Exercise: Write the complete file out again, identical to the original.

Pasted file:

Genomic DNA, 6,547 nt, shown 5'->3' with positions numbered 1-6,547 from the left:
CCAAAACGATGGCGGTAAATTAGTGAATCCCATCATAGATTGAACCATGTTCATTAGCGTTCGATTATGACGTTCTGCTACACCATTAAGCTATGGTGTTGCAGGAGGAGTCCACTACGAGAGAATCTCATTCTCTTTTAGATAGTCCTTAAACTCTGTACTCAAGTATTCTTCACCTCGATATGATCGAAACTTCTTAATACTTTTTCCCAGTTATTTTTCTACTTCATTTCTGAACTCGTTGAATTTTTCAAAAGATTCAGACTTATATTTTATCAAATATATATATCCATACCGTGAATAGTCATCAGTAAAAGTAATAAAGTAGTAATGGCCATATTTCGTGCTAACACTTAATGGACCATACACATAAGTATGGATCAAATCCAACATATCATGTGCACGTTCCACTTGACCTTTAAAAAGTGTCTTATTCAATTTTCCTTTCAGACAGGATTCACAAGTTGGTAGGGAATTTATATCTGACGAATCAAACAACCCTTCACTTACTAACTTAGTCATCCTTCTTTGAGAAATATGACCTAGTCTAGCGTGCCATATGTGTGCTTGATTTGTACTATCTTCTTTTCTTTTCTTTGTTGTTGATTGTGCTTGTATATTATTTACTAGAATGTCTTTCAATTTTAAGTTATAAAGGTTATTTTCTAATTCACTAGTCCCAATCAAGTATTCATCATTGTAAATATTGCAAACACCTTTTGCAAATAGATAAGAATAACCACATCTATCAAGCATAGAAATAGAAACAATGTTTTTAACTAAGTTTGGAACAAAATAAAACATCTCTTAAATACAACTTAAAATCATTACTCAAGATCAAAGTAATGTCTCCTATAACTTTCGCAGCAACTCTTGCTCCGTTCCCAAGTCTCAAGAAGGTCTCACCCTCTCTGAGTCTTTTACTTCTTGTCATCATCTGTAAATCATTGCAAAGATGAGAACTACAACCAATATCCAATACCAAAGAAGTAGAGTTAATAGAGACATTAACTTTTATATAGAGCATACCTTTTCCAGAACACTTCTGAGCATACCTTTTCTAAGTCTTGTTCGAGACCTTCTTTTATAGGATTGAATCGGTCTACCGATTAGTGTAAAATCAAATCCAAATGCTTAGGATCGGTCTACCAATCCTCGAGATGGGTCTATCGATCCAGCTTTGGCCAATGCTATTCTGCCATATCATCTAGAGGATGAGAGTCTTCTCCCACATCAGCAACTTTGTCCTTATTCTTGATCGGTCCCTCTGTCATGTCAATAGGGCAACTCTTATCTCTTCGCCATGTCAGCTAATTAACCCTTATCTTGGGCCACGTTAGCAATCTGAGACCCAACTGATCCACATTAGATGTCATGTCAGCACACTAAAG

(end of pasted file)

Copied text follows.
Genomic DNA, 6,547 nt, shown 5'->3' with positions numbered 1-6,547 from the left:
CCAAAACGATGGCGGTAAATTAGTGAATCCCATCATAGATTGAACCATGTTCATTAGCGTTCGATTATGACGTTCTGCTACACCATTAAGCTATGGTGTTGCAGGAGGAGTCCACTACGAGAGAATCTCATTCTCTTTTAGATAGTCCTTAAACTCTGTACTCAAGTATTCTTCACCTCGATATGATCGAAACTTCTTAATACTTTTTCCCAGTTATTTTTCTACTTCATTTCTGAACTCGTTGAATTTTTCAAAAGATTCAGACTTATATTTTATCAAATATATATATCCATACCGTGAATAGTCATCAGTAAAAGTAATAAAGTAGTAATGGCCATATTTCGTGCTAACACTTAATGGACCATACACATAAGTATGGATCAAATCCAACATATCATGTGCACGTTCCACTTGACCTTTAAAAAGTGTCTTATTCAATTTTCCTTTCAGACAGGATTCACAAGTTGGTAGGGAATTTATATCTGACGAATCAAACAACCCTTCACTTACTAACTTAGTCATCCTTCTTTGAGAAATATGACCTAGTCTAGCGTGCCATATGTGTGCTTGATTTGTACTATCTTCTTTTCTTTTCTTTGTTGTTGATTGTGCTTGTATATTATTTACTAGAATGTCTTTCAATTTTAAGTTATAAAGGTTATTTTCTAATTCACTAGTCCCAATCAAGTATTCATCATTGTAAATATTGCAAACACCTTTTGCAAATAGATAAGAATAACCACATCTATCAAGCATAGAAATAGAAACAATGTTTTTAACTAAGTTTGGAACAAAATAAAACATCTCTTAAATACAACTTAAAATCATTACTCAAGATCAAAGTAATGTCTCCTATAACTTTCGCAGCAACTCTTGCTCCGTTCCCAAGTCTCAAGAAGGTCTCACCCTCTCTGAGTCTTTTACTTCTTGTCATCATCTGTAAATCATTGCAAAGATGAGAACTACAACCAATATCCAATACCAAAGAAGTAGAGTTAATAGAGACATTAACTTTTATATAGAGCATACCTTTTCCAGAACACTTCTGAGCATACCTTTTCTAAGTCTTGTTCGAGACCTTCTTTTATAGGATTGAATCGGTCTACCGATTAGTGTAAAATCAAATCCAAATGCTTAGGATCGGTCTACCAATCCTCGAGATGGGTCTATCGATCCAGCTTTGGCCAATGCTATTCTGCCATATCATCTAGAGGATGAGAGTCTTCTCCCACATCAGCAACTTTGTCCTTATTCTTGATCGGTCCCTCTGTCATGTCAATAGGGCAACTCTTATCTCTTCGCCATGTCAGCTAATTAACCCTTATCTTGGGCCACGTTAGCAATCTGAGACCCAACTGATCCACATTAGATGTCATGTCAGCACACTAAAG